April 19: David A. Randall, Dept. Atmospheric Science, Colorado State University spoke to the title: Counting the Clouds. He was introduced informally as "one of the few people in the world who could construct a GCM (global circulation model) from the ground up." Dave and his colleagues are hard at work collecting data to more accurately model cloud formation and behavior from tiny droplets to large clouds circling the globe.
April 26: Prof James Ehleringer, Univ. Utah at Salt Lake spoke to the title: Insights into the carbon cycles of natural and human-built ecosystems based on CO2 observations. Jim first led us through some CO2 history including the contributions of Joe Berry & Olle Bjorkman with whom he had worked here in Plant Biology. He then described how social activities in an urban setting greatly affect the local carbon balance and how they may be mitigated.
April 27: Dr. Britaldo Silveira Soares-Filho, Federal University of Minas Gerais, Brazil spoke to the title: The Amazon Scenarios Project: Modeling in support of sound policy development. He described the increasing use of "Protected Areas" in Brazil and the problems of reconciling agricultural use with forest conservation.
April 28: Dr. Jung-Eun Lee who has worked for NASA and is currently at the JPL visited Joe Berry and gave us a seminar with the title Amazon drought: Are we responsible? She also discussed her current project measuring chlorophyll fluorescence from space by the GOSAT satellite. We learned that over land, solar energy is more important than wind speed in determining the evaporative flux.
April 4: Greg Asner writes about a paper just out using the CAO to map and assess grazing forage quality for African animal populations. Nicky is one of many graduates students in the CAO program. Interestingly we found that we need to add new capabilities to the CAO – mainly shortwave IR mapping – which we happen to be adding on April 27 when we launch CAO-2.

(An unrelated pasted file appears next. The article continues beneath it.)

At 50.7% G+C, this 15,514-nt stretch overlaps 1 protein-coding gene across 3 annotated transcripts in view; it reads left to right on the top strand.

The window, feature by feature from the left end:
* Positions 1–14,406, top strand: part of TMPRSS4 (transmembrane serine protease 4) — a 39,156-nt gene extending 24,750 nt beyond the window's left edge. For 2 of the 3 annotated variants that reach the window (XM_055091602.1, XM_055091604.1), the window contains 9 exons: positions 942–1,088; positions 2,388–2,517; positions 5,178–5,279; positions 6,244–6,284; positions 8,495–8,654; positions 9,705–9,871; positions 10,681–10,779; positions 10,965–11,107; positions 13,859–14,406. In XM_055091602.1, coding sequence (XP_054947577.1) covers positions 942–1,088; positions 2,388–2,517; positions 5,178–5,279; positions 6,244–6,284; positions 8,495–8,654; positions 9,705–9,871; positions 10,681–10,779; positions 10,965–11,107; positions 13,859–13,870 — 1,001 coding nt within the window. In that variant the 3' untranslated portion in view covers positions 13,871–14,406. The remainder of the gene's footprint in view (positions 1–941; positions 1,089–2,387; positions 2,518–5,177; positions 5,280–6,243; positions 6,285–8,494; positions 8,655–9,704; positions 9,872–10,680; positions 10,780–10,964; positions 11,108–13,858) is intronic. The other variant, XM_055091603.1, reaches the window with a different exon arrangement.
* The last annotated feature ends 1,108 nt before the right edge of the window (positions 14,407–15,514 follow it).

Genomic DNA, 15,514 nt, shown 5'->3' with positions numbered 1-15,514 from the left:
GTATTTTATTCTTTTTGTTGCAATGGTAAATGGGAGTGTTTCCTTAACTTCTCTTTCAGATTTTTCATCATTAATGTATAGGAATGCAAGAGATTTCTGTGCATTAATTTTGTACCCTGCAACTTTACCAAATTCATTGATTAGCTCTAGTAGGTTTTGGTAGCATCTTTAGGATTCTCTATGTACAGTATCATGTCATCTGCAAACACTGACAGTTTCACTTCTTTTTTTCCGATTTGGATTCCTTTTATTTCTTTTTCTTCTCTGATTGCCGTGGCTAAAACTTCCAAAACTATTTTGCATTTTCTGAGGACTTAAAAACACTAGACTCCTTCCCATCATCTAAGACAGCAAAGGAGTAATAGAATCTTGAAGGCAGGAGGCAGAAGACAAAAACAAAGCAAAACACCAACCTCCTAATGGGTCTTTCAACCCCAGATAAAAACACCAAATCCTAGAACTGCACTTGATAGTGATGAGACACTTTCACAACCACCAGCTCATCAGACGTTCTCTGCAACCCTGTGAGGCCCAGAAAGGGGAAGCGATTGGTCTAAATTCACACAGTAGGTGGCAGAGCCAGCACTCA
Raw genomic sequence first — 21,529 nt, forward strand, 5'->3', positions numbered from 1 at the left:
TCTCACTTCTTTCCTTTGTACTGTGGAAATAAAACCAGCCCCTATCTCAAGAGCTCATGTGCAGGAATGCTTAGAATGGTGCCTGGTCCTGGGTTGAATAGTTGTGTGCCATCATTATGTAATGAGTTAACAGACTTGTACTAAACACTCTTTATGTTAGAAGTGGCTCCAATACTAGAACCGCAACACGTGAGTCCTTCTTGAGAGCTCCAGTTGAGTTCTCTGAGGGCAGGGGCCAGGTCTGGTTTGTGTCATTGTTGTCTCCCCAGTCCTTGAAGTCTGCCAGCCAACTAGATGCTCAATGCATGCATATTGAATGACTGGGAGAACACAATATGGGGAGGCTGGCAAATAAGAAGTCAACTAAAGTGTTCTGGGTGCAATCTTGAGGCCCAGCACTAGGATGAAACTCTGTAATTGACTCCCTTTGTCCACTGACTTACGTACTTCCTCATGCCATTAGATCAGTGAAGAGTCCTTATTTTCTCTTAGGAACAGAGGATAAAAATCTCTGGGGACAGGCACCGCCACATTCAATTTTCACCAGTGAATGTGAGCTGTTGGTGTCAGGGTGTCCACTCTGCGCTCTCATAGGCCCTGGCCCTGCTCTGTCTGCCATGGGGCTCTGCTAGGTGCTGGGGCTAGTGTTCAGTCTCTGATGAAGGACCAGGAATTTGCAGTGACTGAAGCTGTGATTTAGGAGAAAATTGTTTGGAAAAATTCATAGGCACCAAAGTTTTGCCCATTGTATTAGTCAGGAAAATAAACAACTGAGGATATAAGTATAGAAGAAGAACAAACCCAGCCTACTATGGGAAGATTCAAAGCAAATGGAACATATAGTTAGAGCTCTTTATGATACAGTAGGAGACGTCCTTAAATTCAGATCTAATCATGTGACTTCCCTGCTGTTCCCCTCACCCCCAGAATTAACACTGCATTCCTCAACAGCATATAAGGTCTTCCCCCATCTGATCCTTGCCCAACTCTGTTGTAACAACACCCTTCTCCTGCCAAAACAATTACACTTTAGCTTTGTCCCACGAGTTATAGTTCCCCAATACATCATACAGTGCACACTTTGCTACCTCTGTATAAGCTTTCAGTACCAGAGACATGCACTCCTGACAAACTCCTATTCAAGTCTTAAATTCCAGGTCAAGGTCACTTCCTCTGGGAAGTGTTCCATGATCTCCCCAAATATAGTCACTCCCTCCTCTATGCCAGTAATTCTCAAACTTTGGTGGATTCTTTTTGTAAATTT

April 15: In her final week at Carnegie, Mona Houcheime inspired three Plant Biology-DGE inter-department social events including a second international food day, a potluck, and a BBQ on Roble Field. After two-plus years of careful and dedicated work, Mona is leaving the Asner lab and DGE for even greener pastures. Working on the Spectranomics project at Global Ecology has inspired Mona to continue her pursuit of a multidisciplinary career in the sciences in a way that will positively impact communities.
April 14: Ken Caldeira, along with colleagues George Ban-Weiss (currently at Lawrence Berkeley National Laboratory) and Govindasamy Bala, quantifies how black carbon’s impact on climate depends on its altitude in the atmosphere. Their work, published online by the journal Climate Dynamics, could have important implications for combating global climate change.
April 27: Steve Davis spoke at the EESS noon Seminar Series on the topic – The Supply Chain of CO2 Emissions. He had given this talk previously at SLAC on April 25. Along the supply chain of global CO2 emissions, 10.2 billion tonnes (Gt) of CO2, or 37% of global emissions, are from fossil fuels that have been traded internationally, and an additional 6.4 Gt CO2, or 23% of global emissions, are embodied in goods and services traded internationally. The detailed model results reveal vulnerabilities and benefits related to current patterns of energy use that are relevant to climate and energy policy.